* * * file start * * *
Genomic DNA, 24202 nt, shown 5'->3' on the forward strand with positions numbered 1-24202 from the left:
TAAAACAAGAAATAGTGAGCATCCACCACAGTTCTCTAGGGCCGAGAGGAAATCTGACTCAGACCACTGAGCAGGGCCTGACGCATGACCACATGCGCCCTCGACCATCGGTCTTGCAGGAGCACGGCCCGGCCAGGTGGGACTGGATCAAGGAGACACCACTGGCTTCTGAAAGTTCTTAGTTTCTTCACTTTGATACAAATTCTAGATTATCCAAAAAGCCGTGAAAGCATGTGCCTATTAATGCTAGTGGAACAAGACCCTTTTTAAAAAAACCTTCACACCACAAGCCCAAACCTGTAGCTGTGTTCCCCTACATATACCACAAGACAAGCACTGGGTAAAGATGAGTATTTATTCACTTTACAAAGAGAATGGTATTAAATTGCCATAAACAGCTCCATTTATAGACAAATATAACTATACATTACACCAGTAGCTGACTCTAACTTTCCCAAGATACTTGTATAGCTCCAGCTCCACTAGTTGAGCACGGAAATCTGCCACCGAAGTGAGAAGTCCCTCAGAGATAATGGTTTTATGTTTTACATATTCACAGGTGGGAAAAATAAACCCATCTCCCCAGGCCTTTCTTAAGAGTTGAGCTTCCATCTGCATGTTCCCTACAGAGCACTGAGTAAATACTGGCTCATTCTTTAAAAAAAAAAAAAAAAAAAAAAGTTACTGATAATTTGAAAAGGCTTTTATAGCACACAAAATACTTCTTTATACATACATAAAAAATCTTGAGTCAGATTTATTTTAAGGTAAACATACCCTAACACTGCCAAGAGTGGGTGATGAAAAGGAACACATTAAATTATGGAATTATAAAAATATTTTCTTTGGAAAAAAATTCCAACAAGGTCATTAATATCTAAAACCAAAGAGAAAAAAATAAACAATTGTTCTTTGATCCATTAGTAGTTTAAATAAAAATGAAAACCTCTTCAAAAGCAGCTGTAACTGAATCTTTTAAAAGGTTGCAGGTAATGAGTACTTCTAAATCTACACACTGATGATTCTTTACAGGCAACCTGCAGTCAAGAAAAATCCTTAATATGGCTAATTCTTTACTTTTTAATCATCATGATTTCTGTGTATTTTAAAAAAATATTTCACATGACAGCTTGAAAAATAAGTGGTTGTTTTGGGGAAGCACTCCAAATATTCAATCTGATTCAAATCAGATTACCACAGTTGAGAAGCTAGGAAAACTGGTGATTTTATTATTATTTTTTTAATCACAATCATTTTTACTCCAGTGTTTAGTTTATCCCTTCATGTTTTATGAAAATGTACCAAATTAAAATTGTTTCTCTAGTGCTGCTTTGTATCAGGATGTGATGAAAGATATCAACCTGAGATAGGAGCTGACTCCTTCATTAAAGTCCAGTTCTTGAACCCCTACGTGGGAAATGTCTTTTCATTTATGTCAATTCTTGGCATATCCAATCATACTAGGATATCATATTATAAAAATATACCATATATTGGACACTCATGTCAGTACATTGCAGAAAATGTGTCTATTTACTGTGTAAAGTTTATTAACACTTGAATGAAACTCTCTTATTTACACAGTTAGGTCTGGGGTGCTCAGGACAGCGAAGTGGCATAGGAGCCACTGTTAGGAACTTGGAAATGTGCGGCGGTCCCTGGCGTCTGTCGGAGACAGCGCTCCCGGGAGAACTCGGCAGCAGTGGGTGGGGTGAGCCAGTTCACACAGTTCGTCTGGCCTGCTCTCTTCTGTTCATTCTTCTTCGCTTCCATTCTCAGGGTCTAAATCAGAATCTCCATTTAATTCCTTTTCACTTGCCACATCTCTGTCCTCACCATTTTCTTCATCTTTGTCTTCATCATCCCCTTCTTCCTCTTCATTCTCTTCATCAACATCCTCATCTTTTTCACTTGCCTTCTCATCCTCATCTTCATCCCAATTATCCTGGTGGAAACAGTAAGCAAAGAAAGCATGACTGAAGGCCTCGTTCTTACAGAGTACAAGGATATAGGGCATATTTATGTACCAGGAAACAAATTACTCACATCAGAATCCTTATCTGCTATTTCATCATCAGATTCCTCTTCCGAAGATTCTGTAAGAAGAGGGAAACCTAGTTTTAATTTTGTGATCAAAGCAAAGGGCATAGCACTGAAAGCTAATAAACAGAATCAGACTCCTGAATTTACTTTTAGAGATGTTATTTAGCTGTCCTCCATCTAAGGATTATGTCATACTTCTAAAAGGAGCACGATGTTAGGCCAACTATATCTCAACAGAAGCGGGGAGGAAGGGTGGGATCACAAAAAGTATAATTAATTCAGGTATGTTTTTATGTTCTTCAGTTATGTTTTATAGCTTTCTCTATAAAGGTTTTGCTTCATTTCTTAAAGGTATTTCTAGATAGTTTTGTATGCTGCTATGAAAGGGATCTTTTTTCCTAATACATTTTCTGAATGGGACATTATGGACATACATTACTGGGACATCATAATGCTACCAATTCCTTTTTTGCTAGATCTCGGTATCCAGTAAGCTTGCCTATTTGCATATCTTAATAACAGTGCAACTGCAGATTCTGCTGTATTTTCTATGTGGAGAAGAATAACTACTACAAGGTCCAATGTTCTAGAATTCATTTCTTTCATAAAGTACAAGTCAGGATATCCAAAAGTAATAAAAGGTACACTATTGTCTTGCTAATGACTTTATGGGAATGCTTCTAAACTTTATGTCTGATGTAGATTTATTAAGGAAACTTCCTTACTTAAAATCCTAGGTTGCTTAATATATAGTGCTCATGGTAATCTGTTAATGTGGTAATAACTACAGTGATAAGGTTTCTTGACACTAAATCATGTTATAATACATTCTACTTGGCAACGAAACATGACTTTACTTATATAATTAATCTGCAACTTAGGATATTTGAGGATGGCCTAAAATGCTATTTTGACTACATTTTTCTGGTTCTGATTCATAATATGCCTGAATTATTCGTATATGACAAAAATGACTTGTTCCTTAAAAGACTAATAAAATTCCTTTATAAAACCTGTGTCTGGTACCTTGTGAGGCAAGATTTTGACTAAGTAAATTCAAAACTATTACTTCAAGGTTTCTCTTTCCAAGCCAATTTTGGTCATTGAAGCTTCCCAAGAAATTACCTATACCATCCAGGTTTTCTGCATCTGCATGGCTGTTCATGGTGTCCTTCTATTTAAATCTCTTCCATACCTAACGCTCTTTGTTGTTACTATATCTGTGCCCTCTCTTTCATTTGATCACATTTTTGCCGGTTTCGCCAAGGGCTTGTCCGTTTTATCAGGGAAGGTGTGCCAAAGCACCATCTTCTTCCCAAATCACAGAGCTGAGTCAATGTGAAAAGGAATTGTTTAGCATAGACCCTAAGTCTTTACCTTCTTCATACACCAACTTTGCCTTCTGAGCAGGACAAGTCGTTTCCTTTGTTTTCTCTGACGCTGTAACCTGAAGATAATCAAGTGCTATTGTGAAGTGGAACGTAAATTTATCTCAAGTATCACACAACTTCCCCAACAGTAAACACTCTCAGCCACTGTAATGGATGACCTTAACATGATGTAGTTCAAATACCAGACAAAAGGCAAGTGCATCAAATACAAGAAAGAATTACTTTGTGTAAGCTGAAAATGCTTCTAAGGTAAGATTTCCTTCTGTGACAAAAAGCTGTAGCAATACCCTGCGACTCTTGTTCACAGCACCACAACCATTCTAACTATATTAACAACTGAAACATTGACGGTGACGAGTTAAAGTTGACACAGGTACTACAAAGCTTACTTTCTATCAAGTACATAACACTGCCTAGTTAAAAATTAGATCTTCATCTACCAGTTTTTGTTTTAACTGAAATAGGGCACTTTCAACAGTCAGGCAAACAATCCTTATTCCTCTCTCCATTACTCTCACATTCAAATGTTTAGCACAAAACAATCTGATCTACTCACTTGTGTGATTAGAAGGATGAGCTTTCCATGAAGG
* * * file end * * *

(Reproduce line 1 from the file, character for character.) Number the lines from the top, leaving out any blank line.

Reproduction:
Genomic DNA, 24202 nt, shown 5'->3' on the forward strand with positions numbered 1-24202 from the left: